When it comes to customer loyalty, competing on price is easily the worst retention strategy out there — by a long shot.
Competing with your rivals to see who can get the absolute lowest price might not sound horrible off the top, but it’s a poor strategy — let’s look at an example:
Let’s say I’m a bookshelf maker who manufacturers mid-market bookshelves. We’re known for having sturdy bookshelves that look nice, but quality-wise aren’t too overwhelmingly amazing. We’ve got a nice little workforce, we’re able to offer them a decent wage and a few small benefits, and we’ve got the profit margin to reinvest a portion into customer appreciation programs.
We offer excellent customer service for our industry and always do our best to alert our current customers to new bookshelf offers — we even give them access to good deals from partners in parallel industries and we’ve invested in a loyalty program.
When our customers contact us, we take the time and make the effort to meet their needs. We go out of our way to send them gifts on holidays and their birthdays, and generally speaking, we put that profit to good use, allowing it to benefit both our employees and our customers.
We’re even able to give ourselves a small bonus during the holidays — isn’t that nice?
Then One Day, Our Competitors Drop Their Price, and We Get Scared
So our competitors come along one day and try to ruin everything — they’re offering a very similar product, and some of our customers cross over to the dark side.
And we get scared.
We worry that our efforts to offer excellent customer service and take care of our customers are underappreciated, or worse, not appreciated at all (not to mention costly). We worry that we’re going to lose even more customers if we don’t act fast.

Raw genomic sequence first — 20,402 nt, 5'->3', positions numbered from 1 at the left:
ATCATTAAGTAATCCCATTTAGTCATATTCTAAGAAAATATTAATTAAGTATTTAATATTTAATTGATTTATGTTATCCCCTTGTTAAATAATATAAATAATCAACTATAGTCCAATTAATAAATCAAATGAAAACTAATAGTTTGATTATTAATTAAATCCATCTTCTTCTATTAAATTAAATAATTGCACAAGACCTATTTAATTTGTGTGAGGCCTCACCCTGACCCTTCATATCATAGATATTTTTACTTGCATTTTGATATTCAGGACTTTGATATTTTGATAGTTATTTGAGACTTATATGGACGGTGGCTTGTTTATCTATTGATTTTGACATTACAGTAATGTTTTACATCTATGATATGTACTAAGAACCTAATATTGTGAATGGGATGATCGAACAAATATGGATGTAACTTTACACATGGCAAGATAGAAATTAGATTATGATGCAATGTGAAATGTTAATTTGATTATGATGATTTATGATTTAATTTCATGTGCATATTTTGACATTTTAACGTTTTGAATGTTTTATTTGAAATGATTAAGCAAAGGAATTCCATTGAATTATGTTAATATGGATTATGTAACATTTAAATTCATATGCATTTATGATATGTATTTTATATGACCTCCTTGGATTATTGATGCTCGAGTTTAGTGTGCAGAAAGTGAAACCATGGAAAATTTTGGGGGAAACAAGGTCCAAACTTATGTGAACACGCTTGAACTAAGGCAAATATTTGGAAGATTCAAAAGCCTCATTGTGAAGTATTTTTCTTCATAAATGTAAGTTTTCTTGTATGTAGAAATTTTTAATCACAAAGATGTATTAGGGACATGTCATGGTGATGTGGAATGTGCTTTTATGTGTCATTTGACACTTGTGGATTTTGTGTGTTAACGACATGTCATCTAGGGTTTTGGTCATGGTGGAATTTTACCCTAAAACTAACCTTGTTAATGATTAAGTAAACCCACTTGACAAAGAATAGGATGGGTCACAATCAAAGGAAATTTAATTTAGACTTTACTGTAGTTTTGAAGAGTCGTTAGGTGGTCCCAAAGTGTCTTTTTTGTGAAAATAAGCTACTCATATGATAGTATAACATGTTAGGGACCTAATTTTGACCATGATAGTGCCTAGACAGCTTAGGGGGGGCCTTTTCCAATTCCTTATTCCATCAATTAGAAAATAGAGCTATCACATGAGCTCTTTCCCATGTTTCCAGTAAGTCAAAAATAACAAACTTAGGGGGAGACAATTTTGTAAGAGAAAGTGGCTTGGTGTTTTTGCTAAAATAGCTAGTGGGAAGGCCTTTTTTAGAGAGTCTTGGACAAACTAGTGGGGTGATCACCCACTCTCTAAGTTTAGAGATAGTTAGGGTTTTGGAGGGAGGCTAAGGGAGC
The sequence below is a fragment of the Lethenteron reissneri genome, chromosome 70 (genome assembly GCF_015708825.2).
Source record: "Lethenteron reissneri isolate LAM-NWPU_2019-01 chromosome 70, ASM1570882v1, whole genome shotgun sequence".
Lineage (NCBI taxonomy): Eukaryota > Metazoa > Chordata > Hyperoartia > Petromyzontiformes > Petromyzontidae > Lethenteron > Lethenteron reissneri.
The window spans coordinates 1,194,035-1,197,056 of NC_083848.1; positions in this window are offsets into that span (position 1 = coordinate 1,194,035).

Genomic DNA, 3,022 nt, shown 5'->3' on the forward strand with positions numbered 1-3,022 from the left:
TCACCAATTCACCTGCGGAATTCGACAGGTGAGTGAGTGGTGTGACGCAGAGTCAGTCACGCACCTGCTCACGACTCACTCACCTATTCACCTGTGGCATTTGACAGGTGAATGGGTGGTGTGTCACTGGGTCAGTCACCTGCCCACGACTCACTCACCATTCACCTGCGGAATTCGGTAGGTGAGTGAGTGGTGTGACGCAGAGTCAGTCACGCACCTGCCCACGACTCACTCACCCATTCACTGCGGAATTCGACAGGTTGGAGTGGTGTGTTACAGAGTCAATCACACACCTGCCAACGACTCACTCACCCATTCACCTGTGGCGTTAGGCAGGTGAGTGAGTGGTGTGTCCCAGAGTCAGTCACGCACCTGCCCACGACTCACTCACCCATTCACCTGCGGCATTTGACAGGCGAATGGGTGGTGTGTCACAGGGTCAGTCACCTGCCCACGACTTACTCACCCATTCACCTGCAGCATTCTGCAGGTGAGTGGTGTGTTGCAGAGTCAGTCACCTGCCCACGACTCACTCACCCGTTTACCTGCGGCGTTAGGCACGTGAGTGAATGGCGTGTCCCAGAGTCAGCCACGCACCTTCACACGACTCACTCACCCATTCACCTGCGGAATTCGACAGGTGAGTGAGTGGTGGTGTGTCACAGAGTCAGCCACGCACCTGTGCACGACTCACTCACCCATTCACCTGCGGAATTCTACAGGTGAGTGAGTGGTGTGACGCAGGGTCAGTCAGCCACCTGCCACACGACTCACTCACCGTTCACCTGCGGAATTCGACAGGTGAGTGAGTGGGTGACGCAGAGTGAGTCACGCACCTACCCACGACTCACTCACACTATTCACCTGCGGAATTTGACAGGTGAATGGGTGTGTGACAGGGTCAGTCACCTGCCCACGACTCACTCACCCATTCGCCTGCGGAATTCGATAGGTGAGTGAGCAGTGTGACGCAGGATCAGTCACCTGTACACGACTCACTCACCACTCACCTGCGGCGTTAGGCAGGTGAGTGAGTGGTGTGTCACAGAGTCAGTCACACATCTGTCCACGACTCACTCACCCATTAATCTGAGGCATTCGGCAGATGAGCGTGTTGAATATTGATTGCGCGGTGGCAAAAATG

So we take the path of fear and cut prices.
Of course, we can’t just cut our prices and keep doing all the same things we’ve been doing — that money has to come from somewhere, so we reduce the quality of some of our components slightly, which our suppliers don’t like too much.
But for the moment, we’re able to continue to offer the same great customer service and loyalty rewards that we’ve always offered.
Until the competition responds with another price cut, this one much deeper — turns out they’re able to offer a similar product for a vastly reduced price. In truth, they just severely cut their employee’s salaries and invested in enough automation to cut a bunch of jobs — they’re also using cut-rate components and old, worn-down machinery, all of which really reduces the quality of their final product.
We get scared again and cut prices.
This time, we have to make some changes. All the customer service stuff goes out the window, and we have to switch to a fully automated phone system — we don’t allow customers to speak to any human beings. We also have to cut the loyalty programs (because we had to let the employees running those programs go), the holiday bonuses are gone, and there won’t be any raises this year.
We can maintain the same level of quality, but our prices are still higher than the competition.
And our best employees, who see the writing on the wall, start to leave.
The competition cuts prices again and we’re beside ourselves — where else can we cut?
Quality takes a huge hit this time. We’re really squeezing our suppliers (the few trustworthy ones who are still around) until even they get tired of our brouhaha and send us to the truly low-quality guys.
Those low-quality parts severely affect our product (surprise, surprise), requiring a lot more work from our now-overworked-and-underpaid remaining employees.
Not to mention the fact that a lot of retailers are refusing to stock us anymore…
You can see where this is going.
Competing on Price Can Harm Your Brand, Your Workforce, Your Product, and Eventually Put You Out of Business